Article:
The In-Depth Guide To Cleaning A Fridge/ Freezer


We all know how important it is to keep our kitchens clean — it’s where you prepare food after all! But while your kitchen worktops may be sparkling, your hob pristine and your floors mopped, when was the last time you gave your fridge some TLC?

Cleaning your fridge may feel like a big undertaking as it involves having to remove all your food, just to arrange it again. However, a clean fridge is essential for safe food storage. Here’s our step-by-step guide.

All Out

Start by emptying all food from the fridge. Bacteria can multiply quickly at room temperature, so put dairy products, meat and other food that needs to be kept refrigerated in a cool bag packed with pre-chilled cool bag blocks. It’s a good idea to do the deep clean the fridge before the weekly shop, when there will be less food in the fridge anyway.

Bin any food that is clearly past its prime, anything that is past its use-by date and any suspicious looking jars that have been lurking around a while.

Wash shelves and salad crisper drawers

Take out the salad crisper drawers from the bottom of the fridge and all the removable shelves. If it’s not obvious how to get them out, check the user manual before you start so you know exactly how to do it without damaging anything – it will also help you to get them back in! If you can’t find the user guide, check the manufacturer’s website.


Next, wash the shelves and the salad crispers thoroughly with washing-up liquid and hot water. If the shelves (or any other removable parts) are made of glass, it’s best to let them reach room temperature first to reduce the risk of them shattering in very hot water – remember you can always stick them in the dishwasher!

Use a toothpick to remove food residue that has collected in the join between the surface of the shelf and the shelf surround. Rinse the shelves and salad crispers with clean water, then allow them to dry naturally on the drainer or dry with a clean tea towel and put them to one side if your drainer isn’t big enough.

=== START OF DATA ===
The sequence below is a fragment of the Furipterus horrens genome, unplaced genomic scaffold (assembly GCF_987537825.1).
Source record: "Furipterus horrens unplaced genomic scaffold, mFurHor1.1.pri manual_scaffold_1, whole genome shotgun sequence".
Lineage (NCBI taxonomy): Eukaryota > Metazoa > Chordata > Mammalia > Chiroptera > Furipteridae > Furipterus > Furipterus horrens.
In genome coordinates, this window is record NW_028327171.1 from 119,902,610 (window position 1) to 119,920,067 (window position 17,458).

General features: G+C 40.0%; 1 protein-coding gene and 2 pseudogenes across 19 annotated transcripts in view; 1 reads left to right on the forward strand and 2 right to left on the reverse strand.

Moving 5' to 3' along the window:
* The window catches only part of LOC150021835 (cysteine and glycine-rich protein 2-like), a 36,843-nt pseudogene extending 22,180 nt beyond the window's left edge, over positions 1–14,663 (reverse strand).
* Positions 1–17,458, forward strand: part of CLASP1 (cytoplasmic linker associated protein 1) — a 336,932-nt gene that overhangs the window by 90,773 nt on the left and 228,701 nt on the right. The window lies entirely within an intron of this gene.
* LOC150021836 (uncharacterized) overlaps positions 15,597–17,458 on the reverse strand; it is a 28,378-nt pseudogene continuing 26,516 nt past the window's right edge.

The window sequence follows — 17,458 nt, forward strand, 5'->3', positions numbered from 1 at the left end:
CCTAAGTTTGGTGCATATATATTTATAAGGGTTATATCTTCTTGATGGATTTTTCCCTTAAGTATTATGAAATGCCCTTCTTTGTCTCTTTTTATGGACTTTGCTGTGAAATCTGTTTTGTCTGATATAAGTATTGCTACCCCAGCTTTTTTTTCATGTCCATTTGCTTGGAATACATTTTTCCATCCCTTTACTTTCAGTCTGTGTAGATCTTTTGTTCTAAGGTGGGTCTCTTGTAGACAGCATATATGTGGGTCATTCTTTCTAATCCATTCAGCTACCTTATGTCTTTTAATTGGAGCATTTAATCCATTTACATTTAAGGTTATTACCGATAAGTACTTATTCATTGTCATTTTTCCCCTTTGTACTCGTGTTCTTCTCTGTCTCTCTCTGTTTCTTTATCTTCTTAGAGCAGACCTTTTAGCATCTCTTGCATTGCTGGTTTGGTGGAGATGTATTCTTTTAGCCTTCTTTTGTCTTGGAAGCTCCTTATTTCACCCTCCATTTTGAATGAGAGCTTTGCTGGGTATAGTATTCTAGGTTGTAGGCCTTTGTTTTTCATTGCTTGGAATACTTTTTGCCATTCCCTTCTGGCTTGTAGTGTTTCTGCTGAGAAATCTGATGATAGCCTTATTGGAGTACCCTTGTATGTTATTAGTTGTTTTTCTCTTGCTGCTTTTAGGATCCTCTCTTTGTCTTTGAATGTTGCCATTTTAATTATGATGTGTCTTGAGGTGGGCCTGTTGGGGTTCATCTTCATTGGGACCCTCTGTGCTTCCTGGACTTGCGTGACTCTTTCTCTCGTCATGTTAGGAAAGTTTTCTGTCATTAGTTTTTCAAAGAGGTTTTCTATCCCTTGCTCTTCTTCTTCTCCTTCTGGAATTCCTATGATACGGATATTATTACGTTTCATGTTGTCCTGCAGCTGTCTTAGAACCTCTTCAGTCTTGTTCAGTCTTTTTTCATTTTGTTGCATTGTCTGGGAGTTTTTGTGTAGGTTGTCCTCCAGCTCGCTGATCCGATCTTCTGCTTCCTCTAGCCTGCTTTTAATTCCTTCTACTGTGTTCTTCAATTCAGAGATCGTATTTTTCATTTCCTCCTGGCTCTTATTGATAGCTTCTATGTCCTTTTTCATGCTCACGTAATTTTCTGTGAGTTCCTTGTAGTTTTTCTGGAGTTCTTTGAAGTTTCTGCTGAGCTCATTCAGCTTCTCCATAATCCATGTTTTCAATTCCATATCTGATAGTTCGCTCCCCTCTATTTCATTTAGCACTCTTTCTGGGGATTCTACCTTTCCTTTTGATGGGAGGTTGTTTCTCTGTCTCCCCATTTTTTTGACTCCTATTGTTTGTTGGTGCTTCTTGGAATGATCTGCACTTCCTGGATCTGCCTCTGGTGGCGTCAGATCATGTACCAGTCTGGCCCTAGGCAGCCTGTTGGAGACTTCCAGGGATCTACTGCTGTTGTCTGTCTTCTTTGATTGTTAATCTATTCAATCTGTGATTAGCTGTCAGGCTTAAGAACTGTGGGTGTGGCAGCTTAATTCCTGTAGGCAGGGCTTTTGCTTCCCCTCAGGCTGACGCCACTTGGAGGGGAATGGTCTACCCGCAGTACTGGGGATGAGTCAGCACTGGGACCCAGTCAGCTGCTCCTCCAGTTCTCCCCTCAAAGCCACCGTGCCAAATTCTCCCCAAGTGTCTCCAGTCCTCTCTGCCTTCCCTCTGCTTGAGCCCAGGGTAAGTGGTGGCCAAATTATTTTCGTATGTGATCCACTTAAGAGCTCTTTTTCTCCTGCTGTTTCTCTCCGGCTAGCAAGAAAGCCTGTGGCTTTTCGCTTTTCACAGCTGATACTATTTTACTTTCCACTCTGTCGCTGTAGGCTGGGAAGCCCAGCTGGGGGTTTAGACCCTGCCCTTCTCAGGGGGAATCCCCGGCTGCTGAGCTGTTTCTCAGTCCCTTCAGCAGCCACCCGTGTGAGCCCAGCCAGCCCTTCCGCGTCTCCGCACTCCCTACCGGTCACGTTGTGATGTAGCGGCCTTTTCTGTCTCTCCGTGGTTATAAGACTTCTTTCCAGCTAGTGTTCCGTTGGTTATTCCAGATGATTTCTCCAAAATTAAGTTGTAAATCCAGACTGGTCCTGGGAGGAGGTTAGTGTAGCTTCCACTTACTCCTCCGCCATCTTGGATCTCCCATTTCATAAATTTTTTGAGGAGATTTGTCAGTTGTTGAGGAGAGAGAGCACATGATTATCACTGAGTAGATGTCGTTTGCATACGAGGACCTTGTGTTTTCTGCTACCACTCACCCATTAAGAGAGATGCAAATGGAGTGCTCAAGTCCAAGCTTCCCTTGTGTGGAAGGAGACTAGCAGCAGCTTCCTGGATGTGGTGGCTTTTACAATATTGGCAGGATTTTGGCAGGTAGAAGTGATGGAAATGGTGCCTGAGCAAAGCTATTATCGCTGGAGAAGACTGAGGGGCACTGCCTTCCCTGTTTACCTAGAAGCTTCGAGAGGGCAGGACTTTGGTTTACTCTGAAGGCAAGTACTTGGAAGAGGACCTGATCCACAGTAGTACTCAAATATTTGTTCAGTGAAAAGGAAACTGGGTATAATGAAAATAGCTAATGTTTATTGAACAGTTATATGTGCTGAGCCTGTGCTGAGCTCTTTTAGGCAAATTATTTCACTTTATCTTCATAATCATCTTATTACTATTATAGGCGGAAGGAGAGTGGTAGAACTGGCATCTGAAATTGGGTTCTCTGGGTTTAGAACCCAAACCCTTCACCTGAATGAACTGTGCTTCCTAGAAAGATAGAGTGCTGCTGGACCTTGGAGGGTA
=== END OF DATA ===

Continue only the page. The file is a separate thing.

Blitz the interior

Now turn your attention to the inside of the fridge itself. Avoid using hot water at this point as it can raise the temperature of the fridge and this will delay how quickly you can get your perishable food back in. Instead, make up a solution of sterilizing fluid with cold water, and use this to wipe down the interior.

Pay particular attention to the grooves on the sides of the fridge interior where the shelves rest, as they can be hotspots for dirt. A cotton bud is a handy tool for getting old food out of these. Cotton buds are also useful for fiddly places, such as the drip hole at the back which can easily become clogged and grimy. Dry the inside of the fridge thoroughly using paper towels or a clean tea towel.

Clean outer surfaces

Don’t overlook areas outside the fridge such as the handle and door surround, where germs can build up through frequent contact with hands. If you have a fridge freezer with the freezer at the bottom, use the crevice nozzle of your vacuum cleaner to remove crumbs that have collected in the folds of the door seal. Alternatively, use a stiff washing up brush to dislodge them.

Run the corner of a linen or cotton tea towel dipped in cleaning solution along the folds for a hygienic clean and use a fresh corner of the towel to dry the door seal afterwards.

Remember the condenser coils

You’ve likely wiped down the inside of your fridge more recently than its exterior. But when was the last time you spruced up the condenser coils?

Located at the back of the fridge, condenser coils are easily cleaned. Simply turn off the fridge and vacuum the coils to remove the dust. These should be cleaned at least once a year or more to prevent them from becoming clogged, especially if your kitchen is a pet hair and dust trap.

Why bother? Clogged condenser coils mean that your fridge has to work harder which runs up your energy bill. They can also shorten the life of your fridge, which can be costly to repair.

Allow to cool

Replace the shelves and salad crisper drawers. If you have a fridge thermometer, wait until the temperature inside the fridge falls to 5°C or below before replacing the food. If your fridge has a fast-cool function, use it to speed up the cooling process.


Dress the drawers

Use kitchen towel or old newspaper to line the bottom of your fridge drawers. That way, you can simply lift out the lining and tip old onion skin and other stray pieces of veg straight into the food bin.

Banish odours

Stop your fridge smelling funky by leaving a ramekin with bicarbonate of soda inside. It should last up to three months before you have to replace it – try dating the container so you remember when to change it. You could also sprinkle bicarb in the draws and side shelves.

If you’d rather save your bicarbonate of soda for baking, you can also buy fridge deodorisers.

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